Someone asked me recently: "Susan, your comments about yoga and meditation interest me a lot, because I cannot see myself "shutting off my brain" long enough for emptiness to enter and for me to be calm."
Honestly, I think that meditation and yoga are probably MOST important for those of us who think we cannot "shut off" our brain! To be honest, I believe that most of us are scared to even try. I know I was. I loved my thoughts so much and the idea that they made me, *ME*, that the thought of losing them scared me. When I felt passionate and ON FIRE and was sharing with the world what I thought was the "right way to be"... well, honestly, that felt pretty awesome! I didn't want to lose that feeling. I didn't want to run out of ideas or things to write about. I didn't want to stop caring about what I thought was important.
Anyway, my fear has kind of come true lately - I just really don't feel the intense need to write any more. I've read that it happens to other people too. I think it is partly due to doing yoga/meditation every week. For a couple of months (since around the time that the world lost Robin Williams) I literally could feel my heart aching - it was raw and open and a day wouldn't go without something causing it to throb in my chest. I wasn't exactly depressed - I mean I was carrying on quite well with a busy schedule, maybe even keeping up a little better than usual - but my emotions were always just barely below the surface. I feel like I've clawed my way back up to more stable ground with laughter, gratitude, and mindfulness.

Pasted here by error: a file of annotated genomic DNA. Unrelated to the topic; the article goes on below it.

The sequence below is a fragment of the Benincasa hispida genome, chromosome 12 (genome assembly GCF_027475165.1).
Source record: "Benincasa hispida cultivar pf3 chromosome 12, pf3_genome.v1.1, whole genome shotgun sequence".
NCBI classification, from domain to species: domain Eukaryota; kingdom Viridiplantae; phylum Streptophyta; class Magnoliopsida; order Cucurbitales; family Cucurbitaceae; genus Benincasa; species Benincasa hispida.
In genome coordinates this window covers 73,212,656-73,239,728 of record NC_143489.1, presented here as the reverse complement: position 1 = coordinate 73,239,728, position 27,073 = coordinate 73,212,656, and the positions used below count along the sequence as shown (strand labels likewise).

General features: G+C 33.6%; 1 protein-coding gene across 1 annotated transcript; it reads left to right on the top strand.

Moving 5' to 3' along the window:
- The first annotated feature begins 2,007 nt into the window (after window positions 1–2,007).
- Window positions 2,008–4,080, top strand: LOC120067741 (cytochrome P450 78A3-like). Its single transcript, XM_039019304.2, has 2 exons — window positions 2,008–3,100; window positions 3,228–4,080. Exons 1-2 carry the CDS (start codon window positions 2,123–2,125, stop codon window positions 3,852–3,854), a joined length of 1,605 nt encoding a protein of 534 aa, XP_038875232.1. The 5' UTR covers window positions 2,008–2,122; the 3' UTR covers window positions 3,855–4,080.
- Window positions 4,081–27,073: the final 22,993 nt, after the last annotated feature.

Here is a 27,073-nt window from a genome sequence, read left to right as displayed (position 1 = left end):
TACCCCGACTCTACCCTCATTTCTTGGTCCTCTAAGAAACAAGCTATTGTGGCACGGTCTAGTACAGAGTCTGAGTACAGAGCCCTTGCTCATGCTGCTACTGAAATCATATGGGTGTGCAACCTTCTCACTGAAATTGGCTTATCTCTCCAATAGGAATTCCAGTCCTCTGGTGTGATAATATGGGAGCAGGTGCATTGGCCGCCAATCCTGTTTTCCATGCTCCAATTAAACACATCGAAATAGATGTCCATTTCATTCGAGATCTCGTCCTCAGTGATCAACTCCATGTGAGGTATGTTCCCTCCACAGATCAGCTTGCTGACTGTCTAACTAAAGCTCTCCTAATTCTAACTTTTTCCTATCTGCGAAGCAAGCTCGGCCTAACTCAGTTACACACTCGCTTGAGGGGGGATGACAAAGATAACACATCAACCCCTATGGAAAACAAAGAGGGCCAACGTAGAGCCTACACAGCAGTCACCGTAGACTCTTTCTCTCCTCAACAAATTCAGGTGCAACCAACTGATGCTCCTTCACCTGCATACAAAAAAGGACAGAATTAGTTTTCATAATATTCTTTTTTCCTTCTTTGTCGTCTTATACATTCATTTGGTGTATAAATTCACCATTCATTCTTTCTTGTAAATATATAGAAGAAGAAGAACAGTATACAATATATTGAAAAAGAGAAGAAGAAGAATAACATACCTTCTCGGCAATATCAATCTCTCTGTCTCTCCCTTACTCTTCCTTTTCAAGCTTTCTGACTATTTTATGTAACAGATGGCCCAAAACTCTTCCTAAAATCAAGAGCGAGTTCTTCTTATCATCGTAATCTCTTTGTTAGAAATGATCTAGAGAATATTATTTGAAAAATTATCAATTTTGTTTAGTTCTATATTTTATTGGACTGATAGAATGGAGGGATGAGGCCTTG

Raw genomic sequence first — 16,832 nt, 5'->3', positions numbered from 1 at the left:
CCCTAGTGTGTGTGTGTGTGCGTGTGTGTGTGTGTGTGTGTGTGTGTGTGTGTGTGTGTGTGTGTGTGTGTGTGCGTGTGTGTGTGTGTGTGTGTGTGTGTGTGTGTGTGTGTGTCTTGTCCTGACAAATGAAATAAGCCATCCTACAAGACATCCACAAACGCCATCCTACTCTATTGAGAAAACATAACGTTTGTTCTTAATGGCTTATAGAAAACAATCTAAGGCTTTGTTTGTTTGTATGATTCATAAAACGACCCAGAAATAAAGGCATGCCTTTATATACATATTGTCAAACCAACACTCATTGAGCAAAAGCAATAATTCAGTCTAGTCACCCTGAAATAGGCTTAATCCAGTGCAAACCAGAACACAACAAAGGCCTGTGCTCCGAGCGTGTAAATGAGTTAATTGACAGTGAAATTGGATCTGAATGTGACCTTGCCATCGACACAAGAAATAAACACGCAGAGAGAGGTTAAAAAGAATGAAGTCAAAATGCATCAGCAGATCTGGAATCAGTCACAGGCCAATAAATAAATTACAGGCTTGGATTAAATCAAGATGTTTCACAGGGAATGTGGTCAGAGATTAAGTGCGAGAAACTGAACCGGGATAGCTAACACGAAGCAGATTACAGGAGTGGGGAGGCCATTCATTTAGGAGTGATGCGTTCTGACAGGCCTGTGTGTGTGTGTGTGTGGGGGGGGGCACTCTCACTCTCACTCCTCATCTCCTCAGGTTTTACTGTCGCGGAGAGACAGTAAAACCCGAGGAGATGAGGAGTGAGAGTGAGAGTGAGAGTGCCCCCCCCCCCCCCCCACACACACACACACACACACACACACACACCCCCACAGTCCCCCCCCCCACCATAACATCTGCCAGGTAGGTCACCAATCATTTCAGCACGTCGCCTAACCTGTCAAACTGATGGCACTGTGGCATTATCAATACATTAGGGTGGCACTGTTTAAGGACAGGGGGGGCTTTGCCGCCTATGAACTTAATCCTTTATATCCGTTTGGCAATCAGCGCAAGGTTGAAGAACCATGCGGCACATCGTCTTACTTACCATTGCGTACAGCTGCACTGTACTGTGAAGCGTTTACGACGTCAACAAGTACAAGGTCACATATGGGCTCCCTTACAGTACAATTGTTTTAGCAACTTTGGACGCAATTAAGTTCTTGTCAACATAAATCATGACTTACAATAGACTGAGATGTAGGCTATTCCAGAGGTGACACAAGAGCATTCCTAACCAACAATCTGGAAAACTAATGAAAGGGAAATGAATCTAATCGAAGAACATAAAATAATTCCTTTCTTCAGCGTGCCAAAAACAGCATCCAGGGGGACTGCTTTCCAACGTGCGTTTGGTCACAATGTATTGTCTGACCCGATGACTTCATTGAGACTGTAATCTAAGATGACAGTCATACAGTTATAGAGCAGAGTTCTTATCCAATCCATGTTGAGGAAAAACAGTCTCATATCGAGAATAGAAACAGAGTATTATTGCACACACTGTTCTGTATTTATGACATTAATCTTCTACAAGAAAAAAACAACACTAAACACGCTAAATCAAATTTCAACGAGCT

Last week Thay, Zen Master Thich Nhat Hanh, experienced a severe brain hemorrhage. Last night I downloaded a free digital copy of his work "Be Free Where you Are." I read much of it immediately. It is beautiful and profound. He opens with a poem he wrote during the war in Vietnam right after a town was bombed and destroyed by U.S forces. Here is the poem:
I hold my face in my two hands.
No, I am not crying.
I hold my face in my two hands
to keep my loneliness warm-
two hands protecting,
two hands nourishing,
two hands preventing my soul from leaving me
Yes. This hit a sweet spot for me. I know in my head that despair is not really helpful or useful to anyone - and yet when you see so many terrible things happening every day in the world, most by our own human hands - it is easy to despair.
So I'm still thinking. But I'm also being more mindful - when I driving to teach I put on some classical music, see the beautiful fall colors, and notice my breathing. I'm trying to be better at really listening and hearing my children and husband when they are talking to me - even if I'm feeling tired.
And my mind isn't quite so busy. Turns out it wasn't really scary at all. Turns out it's pretty nice.